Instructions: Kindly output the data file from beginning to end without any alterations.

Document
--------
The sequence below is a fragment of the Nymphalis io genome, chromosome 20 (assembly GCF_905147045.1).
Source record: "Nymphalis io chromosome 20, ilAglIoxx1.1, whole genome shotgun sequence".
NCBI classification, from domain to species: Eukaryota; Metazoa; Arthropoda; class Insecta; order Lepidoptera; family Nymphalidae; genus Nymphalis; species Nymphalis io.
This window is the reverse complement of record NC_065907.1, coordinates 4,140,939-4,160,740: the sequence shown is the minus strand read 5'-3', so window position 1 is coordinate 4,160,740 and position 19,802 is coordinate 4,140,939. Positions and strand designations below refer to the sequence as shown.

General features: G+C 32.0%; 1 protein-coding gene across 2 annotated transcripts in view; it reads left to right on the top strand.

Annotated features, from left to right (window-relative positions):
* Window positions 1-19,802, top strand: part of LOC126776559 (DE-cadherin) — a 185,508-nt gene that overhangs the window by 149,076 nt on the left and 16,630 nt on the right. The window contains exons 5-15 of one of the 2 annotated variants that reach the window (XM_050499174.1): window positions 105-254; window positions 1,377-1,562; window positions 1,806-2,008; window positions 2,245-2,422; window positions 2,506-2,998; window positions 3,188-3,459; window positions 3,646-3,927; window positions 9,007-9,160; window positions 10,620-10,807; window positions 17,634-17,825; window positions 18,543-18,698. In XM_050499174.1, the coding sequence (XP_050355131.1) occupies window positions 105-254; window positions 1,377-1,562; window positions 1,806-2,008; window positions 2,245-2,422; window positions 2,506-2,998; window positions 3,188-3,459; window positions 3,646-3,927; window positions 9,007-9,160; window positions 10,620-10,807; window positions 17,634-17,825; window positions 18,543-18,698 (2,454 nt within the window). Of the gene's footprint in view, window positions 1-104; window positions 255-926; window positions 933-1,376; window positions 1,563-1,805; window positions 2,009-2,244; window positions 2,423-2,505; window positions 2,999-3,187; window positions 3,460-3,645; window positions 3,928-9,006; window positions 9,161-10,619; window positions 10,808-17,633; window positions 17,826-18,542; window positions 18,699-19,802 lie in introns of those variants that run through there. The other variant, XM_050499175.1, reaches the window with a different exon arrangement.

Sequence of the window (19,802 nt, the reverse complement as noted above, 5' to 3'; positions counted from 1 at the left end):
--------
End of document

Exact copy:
The sequence below is a fragment of the Nymphalis io genome, chromosome 20 (assembly GCF_905147045.1).
Source record: "Nymphalis io chromosome 20, ilAglIoxx1.1, whole genome shotgun sequence".
NCBI classification, from domain to species: Eukaryota; Metazoa; Arthropoda; class Insecta; order Lepidoptera; family Nymphalidae; genus Nymphalis; species Nymphalis io.
This window is the reverse complement of record NC_065907.1, coordinates 4,140,939-4,160,740: the sequence shown is the minus strand read 5'-3', so window position 1 is coordinate 4,160,740 and position 19,802 is coordinate 4,140,939. Positions and strand designations below refer to the sequence as shown.

General features: G+C 32.0%; 1 protein-coding gene across 2 annotated transcripts in view; it reads left to right on the top strand.

Annotated features, from left to right (window-relative positions):
* Window positions 1-19,802, top strand: part of LOC126776559 (DE-cadherin) — a 185,508-nt gene that overhangs the window by 149,076 nt on the left and 16,630 nt on the right. The window contains exons 5-15 of one of the 2 annotated variants that reach the window (XM_050499174.1): window positions 105-254; window positions 1,377-1,562; window positions 1,806-2,008; window positions 2,245-2,422; window positions 2,506-2,998; window positions 3,188-3,459; window positions 3,646-3,927; window positions 9,007-9,160; window positions 10,620-10,807; window positions 17,634-17,825; window positions 18,543-18,698. In XM_050499174.1, the coding sequence (XP_050355131.1) occupies window positions 105-254; window positions 1,377-1,562; window positions 1,806-2,008; window positions 2,245-2,422; window positions 2,506-2,998; window positions 3,188-3,459; window positions 3,646-3,927; window positions 9,007-9,160; window positions 10,620-10,807; window positions 17,634-17,825; window positions 18,543-18,698 (2,454 nt within the window). Of the gene's footprint in view, window positions 1-104; window positions 255-926; window positions 933-1,376; window positions 1,563-1,805; window positions 2,009-2,244; window positions 2,423-2,505; window positions 2,999-3,187; window positions 3,460-3,645; window positions 3,928-9,006; window positions 9,161-10,619; window positions 10,808-17,633; window positions 17,826-18,542; window positions 18,699-19,802 lie in introns of those variants that run through there. The other variant, XM_050499175.1, reaches the window with a different exon arrangement.

Sequence of the window (19,802 nt, the reverse complement as noted above, 5' to 3'; positions counted from 1 at the left end):